Teaching a robot how to perform a specific task can be challenging. Take water, for example; pouring a glass of water requires more than just manual dexterity. Not all clear liquids are water, so it must be identified before pouring begins. How much water can the glass hold, and what if the glass already contains a certain amount of water, how much more is needed for it to be full? A team of engineers from Carnegie Mellon has mitigated those issues by using AI and image translation.
As the term applies, image translation algorithms use a collection of images to train AI to convert images from one style to another, such as transforming a photo into a Van Gough painting or creating an image of a horse to look like a zebra. This is known as contrastive learning for unpaired image-to-image translation. This method of image translation also works for clear liquids, which are difficult for robots to see as it reflects, refract and absorb light depending on the background.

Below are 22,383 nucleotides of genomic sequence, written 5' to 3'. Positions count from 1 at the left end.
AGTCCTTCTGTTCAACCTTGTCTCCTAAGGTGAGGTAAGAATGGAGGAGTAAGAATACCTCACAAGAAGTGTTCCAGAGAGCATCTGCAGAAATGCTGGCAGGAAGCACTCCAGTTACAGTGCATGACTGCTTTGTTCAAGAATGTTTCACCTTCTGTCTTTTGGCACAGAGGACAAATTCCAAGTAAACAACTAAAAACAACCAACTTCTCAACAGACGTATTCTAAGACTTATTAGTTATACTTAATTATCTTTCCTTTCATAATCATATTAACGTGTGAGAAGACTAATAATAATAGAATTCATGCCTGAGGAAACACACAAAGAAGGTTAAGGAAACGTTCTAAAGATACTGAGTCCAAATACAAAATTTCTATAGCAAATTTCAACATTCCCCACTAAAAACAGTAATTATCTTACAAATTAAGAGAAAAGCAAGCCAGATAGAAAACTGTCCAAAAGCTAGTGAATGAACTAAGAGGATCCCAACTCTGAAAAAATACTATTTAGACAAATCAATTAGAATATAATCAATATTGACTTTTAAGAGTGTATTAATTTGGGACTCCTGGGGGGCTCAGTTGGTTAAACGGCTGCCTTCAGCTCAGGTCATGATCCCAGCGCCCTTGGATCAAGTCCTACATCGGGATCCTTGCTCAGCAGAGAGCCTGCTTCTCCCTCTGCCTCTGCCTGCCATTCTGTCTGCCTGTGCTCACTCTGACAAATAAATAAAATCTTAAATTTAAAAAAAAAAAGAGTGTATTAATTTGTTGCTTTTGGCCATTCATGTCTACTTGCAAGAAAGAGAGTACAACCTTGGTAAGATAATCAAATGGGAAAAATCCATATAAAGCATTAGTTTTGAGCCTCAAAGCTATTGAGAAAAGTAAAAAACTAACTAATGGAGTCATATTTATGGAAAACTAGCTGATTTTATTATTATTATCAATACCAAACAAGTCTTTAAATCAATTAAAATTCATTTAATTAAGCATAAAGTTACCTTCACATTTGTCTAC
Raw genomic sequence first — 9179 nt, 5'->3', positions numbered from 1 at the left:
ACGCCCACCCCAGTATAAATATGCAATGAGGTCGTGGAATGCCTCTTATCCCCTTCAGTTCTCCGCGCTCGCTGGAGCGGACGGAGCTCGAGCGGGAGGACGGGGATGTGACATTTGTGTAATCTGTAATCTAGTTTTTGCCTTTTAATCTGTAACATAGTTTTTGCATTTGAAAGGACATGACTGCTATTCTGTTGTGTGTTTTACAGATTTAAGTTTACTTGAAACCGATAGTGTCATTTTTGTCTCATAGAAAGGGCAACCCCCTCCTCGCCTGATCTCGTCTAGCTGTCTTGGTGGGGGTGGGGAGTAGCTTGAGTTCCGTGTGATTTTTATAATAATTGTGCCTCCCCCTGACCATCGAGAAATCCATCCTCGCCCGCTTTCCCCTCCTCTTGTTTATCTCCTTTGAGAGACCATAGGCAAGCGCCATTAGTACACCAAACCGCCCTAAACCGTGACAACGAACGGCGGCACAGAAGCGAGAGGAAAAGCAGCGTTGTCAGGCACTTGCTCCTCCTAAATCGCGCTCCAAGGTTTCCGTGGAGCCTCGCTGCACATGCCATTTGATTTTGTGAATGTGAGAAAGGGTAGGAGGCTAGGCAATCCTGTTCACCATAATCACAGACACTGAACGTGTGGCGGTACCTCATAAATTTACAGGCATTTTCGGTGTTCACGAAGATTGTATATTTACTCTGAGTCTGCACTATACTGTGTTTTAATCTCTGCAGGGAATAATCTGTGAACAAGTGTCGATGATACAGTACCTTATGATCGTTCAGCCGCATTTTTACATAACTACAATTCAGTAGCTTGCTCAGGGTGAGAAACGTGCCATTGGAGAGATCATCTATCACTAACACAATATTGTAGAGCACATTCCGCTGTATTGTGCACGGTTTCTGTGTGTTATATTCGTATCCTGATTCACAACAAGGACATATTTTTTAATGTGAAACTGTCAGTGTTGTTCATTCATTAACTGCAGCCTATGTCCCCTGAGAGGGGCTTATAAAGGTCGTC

To teach AI how to see different backgrounds through a glass of water, the team streamed YouTube videos behind a transparent glass full of water. This allowed the robot to pour water against varied backgrounds in the real world, regardless of where the robot was located. Using the contrastive learning method enabled the robot to pour the water until it reached a certain height, even when glasses of different shapes and volumes were introduced. The researchers are now looking to refine the learning method to expand its capabilities, including pouring water in different lighting conditions and pouring from different containers with varied volumes.